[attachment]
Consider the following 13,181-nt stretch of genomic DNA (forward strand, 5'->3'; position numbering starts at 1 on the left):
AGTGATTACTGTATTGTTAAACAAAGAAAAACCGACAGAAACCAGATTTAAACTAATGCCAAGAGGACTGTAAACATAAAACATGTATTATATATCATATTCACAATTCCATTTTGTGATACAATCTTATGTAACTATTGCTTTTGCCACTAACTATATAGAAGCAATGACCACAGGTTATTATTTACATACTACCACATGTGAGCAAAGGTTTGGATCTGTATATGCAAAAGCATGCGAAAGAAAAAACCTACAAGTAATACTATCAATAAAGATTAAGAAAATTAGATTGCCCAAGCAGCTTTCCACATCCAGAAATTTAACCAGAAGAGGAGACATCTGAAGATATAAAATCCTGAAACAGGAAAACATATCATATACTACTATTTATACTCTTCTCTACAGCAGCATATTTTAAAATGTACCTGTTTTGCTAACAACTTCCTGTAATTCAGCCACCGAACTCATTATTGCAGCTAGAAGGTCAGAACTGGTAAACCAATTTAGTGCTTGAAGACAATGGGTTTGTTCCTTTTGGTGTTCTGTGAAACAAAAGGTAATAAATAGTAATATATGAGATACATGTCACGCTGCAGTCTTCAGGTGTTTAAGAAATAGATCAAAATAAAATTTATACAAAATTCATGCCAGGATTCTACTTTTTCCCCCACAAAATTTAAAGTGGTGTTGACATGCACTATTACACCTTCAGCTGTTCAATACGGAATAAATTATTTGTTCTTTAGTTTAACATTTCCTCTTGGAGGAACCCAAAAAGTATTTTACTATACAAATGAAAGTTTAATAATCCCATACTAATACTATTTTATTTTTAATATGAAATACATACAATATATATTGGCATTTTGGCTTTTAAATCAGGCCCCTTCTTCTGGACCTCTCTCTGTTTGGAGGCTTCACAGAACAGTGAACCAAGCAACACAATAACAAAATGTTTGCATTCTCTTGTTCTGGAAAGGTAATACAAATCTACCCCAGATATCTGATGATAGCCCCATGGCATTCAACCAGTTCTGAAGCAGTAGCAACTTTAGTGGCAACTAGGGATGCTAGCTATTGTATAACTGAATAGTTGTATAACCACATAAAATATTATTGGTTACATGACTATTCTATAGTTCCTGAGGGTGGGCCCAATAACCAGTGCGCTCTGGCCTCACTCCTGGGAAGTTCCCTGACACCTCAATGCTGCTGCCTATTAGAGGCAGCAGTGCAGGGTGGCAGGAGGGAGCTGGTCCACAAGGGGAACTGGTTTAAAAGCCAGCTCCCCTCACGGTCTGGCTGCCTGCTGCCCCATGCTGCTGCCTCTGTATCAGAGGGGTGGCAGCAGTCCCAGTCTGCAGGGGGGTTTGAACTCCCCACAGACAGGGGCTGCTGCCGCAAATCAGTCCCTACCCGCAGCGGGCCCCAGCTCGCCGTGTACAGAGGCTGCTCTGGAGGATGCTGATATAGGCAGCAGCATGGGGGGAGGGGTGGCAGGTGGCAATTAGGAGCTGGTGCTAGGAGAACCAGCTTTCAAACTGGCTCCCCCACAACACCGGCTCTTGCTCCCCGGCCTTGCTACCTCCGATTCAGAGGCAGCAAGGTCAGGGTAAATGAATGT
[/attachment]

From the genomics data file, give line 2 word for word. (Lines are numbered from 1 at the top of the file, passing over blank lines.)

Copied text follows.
AGTGATTACTGTATTGTTAAACAAAGAAAAACCGACAGAAACCAGATTTAAACTAATGCCAAGAGGACTGTAAACATAAAACATGTATTATATATCATATTCACAATTCCATTTTGTGATACAATCTTATGTAACTATTGCTTTTGCCACTAACTATATAGAAGCAATGACCACAGGTTATTATTTACATACTACCACATGTGAGCAAAGGTTTGGATCTGTATATGCAAAAGCATGCGAAAGAAAAAACCTACAAGTAATACTATCAATAAAGATTAAGAAAATTAGATTGCCCAAGCAGCTTTCCACATCCAGAAATTTAACCAGAAGAGGAGACATCTGAAGATATAAAATCCTGAAACAGGAAAACATATCATATACTACTATTTATACTCTTCTCTACAGCAGCATATTTTAAAATGTACCTGTTTTGCTAACAACTTCCTGTAATTCAGCCACCGAACTCATTATTGCAGCTAGAAGGTCAGAACTGGTAAACCAATTTAGTGCTTGAAGACAATGGGTTTGTTCCTTTTGGTGTTCTGTGAAACAAAAGGTAATAAATAGTAATATATGAGATACATGTCACGCTGCAGTCTTCAGGTGTTTAAGAAATAGATCAAAATAAAATTTATACAAAATTCATGCCAGGATTCTACTTTTTCCCCCACAAAATTTAAAGTGGTGTTGACATGCACTATTACACCTTCAGCTGTTCAATACGGAATAAATTATTTGTTCTTTAGTTTAACATTTCCTCTTGGAGGAACCCAAAAAGTATTTTACTATACAAATGAAAGTTTAATAATCCCATACTAATACTATTTTATTTTTAATATGAAATACATACAATATATATTGGCATTTTGGCTTTTAAATCAGGCCCCTTCTTCTGGACCTCTCTCTGTTTGGAGGCTTCACAGAACAGTGAACCAAGCAACACAATAACAAAATGTTTGCATTCTCTTGTTCTGGAAAGGTAATACAAATCTACCCCAGATATCTGATGATAGCCCCATGGCATTCAACCAGTTCTGAAGCAGTAGCAACTTTAGTGGCAACTAGGGATGCTAGCTATTGTATAACTGAATAGTTGTATAACCACATAAAATATTATTGGTTACATGACTATTCTATAGTTCCTGAGGGTGGGCCCAATAACCAGTGCGCTCTGGCCTCACTCCTGGGAAGTTCCCTGACACCTCAATGCTGCTGCCTATTAGAGGCAGCAGTGCAGGGTGGCAGGAGGGAGCTGGTCCACAAGGGGAACTGGTTTAAAAGCCAGCTCCCCTCACGGTCTGGCTGCCTGCTGCCCCATGCTGCTGCCTCTGTATCAGAGGGGTGGCAGCAGTCCCAGTCTGCAGGGGGGTTTGAACTCCCCACAGACAGGGGCTGCTGCCGCAAATCAGTCCCTACCCGCAGCGGGCCCCAGCTCGCCGTGTACAGAGGCTGCTCTGGAGGATGCTGATATAGGCAGCAGCATGGGGGGAGGGGTGGCAGGTGGCAATTAGGAGCTGGTGCTAGGAGAACCAGCTTTCAAACTGGCTCCCCCACAACACCGGCTCTTGCTCCCCGGCCTTGCTACCTCCGATTCAGAGGCAGCAAGGTCAGGGTAAATGAATGT